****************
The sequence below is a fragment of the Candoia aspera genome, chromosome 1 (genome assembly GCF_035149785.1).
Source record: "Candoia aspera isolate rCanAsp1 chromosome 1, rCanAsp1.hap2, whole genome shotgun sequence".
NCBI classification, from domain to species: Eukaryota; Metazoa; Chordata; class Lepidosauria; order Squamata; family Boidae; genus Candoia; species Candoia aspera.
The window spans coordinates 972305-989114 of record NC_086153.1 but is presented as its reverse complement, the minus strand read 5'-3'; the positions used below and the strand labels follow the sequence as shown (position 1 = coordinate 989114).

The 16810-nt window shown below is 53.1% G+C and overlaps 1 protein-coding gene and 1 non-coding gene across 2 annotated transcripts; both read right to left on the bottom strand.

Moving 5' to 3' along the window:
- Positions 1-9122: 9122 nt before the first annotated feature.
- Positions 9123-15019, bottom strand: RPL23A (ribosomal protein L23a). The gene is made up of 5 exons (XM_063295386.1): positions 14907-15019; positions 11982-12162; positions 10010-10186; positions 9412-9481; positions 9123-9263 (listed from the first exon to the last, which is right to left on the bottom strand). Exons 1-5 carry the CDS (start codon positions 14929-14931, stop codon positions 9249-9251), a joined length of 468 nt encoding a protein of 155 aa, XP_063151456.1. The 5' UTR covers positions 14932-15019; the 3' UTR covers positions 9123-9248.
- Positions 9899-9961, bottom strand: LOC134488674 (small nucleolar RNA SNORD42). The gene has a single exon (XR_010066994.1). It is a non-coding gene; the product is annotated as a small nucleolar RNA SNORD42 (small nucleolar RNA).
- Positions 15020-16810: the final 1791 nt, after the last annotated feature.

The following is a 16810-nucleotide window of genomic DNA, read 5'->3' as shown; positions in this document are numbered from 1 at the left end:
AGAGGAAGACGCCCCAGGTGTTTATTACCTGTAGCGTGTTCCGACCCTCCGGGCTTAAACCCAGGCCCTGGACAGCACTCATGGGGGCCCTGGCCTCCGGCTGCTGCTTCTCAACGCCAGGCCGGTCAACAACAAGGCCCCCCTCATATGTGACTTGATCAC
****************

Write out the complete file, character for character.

The sequence below is a fragment of the Candoia aspera genome, chromosome 1 (genome assembly GCF_035149785.1).
Source record: "Candoia aspera isolate rCanAsp1 chromosome 1, rCanAsp1.hap2, whole genome shotgun sequence".
NCBI classification, from domain to species: Eukaryota; Metazoa; Chordata; class Lepidosauria; order Squamata; family Boidae; genus Candoia; species Candoia aspera.
The window spans coordinates 972305-989114 of record NC_086153.1 but is presented as its reverse complement, the minus strand read 5'-3'; the positions used below and the strand labels follow the sequence as shown (position 1 = coordinate 989114).

The 16810-nt window shown below is 53.1% G+C and overlaps 1 protein-coding gene and 1 non-coding gene across 2 annotated transcripts; both read right to left on the bottom strand.

Moving 5' to 3' along the window:
- Positions 1-9122: 9122 nt before the first annotated feature.
- Positions 9123-15019, bottom strand: RPL23A (ribosomal protein L23a). The gene is made up of 5 exons (XM_063295386.1): positions 14907-15019; positions 11982-12162; positions 10010-10186; positions 9412-9481; positions 9123-9263 (listed from the first exon to the last, which is right to left on the bottom strand). Exons 1-5 carry the CDS (start codon positions 14929-14931, stop codon positions 9249-9251), a joined length of 468 nt encoding a protein of 155 aa, XP_063151456.1. The 5' UTR covers positions 14932-15019; the 3' UTR covers positions 9123-9248.
- Positions 9899-9961, bottom strand: LOC134488674 (small nucleolar RNA SNORD42). The gene has a single exon (XR_010066994.1). It is a non-coding gene; the product is annotated as a small nucleolar RNA SNORD42 (small nucleolar RNA).
- Positions 15020-16810: the final 1791 nt, after the last annotated feature.

The following is a 16810-nucleotide window of genomic DNA, read 5'->3' as shown; positions in this document are numbered from 1 at the left end:
AGAGGAAGACGCCCCAGGTGTTTATTACCTGTAGCGTGTTCCGACCCTCCGGGCTTAAACCCAGGCCCTGGACAGCACTCATGGGGGCCCTGGCCTCCGGCTGCTGCTTCTCAACGCCAGGCCGGTCAACAACAAGGCCCCCCTCATATGTGACTTGATCAC